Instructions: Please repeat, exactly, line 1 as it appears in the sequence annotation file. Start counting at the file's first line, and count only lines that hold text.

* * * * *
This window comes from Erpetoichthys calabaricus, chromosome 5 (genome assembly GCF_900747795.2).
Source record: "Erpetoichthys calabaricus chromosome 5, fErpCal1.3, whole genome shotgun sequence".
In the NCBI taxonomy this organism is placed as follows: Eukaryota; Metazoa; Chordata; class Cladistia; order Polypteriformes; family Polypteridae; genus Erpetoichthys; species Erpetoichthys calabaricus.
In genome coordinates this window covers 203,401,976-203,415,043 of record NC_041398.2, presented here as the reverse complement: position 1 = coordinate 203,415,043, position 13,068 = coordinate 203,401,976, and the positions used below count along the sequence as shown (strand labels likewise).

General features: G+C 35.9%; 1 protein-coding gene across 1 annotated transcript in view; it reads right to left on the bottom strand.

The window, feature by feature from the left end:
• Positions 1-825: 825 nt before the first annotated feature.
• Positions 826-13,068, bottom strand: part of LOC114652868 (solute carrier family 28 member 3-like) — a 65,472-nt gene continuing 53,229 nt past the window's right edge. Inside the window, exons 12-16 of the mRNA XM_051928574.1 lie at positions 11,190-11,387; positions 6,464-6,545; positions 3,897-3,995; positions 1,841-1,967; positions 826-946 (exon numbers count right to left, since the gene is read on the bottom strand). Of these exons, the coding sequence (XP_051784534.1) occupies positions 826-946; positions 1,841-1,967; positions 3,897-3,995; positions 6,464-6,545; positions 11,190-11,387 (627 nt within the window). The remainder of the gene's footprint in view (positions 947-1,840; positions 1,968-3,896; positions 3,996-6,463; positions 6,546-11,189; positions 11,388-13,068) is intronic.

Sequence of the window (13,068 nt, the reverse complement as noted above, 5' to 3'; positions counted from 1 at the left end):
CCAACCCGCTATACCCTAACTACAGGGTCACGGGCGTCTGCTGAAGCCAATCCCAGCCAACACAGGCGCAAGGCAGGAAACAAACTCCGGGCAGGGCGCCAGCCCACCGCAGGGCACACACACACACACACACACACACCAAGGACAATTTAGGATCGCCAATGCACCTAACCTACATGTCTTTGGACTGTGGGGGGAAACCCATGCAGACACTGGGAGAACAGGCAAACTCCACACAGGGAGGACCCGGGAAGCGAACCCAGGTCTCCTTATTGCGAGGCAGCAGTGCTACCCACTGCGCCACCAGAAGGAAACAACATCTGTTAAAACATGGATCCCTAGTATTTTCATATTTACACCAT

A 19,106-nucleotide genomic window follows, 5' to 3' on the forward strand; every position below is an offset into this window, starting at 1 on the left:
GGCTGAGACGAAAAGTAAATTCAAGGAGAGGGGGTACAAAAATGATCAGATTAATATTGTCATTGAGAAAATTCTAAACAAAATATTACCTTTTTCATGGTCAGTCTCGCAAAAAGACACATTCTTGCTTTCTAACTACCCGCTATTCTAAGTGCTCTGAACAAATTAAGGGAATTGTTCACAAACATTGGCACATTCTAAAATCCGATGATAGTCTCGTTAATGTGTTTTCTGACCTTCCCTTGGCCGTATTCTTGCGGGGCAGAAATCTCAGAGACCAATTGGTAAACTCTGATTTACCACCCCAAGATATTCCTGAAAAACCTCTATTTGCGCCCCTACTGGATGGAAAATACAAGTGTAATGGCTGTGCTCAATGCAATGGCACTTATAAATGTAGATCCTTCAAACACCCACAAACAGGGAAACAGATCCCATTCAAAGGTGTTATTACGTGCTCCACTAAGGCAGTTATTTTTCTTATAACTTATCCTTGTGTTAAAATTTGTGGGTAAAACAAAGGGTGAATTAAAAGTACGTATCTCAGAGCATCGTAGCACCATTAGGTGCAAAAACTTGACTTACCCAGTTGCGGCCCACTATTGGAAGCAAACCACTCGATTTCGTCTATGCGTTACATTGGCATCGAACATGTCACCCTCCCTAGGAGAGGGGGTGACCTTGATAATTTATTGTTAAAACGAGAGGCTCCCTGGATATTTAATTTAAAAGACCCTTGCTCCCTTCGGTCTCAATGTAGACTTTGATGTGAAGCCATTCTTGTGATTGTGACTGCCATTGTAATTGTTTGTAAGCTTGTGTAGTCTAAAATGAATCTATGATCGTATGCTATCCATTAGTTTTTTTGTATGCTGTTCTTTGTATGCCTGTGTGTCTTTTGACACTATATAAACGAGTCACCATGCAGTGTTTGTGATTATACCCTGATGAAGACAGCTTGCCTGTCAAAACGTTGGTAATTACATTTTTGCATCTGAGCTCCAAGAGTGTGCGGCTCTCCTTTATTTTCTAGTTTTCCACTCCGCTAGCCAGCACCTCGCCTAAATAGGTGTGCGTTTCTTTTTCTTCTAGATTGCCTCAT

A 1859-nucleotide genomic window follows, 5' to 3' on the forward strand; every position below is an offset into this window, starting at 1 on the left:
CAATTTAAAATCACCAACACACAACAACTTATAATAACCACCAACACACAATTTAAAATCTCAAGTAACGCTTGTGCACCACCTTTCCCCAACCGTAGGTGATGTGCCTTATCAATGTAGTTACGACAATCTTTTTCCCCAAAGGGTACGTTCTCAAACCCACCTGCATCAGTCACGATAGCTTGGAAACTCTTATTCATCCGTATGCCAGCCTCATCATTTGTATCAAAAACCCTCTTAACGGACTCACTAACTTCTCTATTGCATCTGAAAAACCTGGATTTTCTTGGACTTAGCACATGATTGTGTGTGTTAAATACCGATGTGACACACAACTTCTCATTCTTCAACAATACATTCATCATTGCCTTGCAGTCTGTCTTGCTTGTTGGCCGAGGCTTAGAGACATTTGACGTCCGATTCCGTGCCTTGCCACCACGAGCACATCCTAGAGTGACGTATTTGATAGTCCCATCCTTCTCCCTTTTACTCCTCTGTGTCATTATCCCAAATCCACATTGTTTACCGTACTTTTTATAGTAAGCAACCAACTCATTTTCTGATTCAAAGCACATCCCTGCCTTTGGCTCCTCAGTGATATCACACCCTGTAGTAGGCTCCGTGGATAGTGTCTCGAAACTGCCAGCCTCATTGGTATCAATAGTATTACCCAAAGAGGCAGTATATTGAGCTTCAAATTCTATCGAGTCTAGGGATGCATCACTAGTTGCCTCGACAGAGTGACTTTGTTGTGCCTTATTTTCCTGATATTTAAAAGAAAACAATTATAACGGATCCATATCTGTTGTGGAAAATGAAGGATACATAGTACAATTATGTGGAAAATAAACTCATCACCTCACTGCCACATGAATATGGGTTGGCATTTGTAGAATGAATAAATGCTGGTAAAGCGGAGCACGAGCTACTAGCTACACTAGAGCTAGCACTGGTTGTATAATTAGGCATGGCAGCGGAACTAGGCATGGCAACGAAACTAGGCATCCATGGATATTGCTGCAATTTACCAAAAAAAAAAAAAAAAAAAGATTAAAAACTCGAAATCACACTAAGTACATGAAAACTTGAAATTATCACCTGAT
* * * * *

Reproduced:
This window comes from Erpetoichthys calabaricus, chromosome 5 (genome assembly GCF_900747795.2).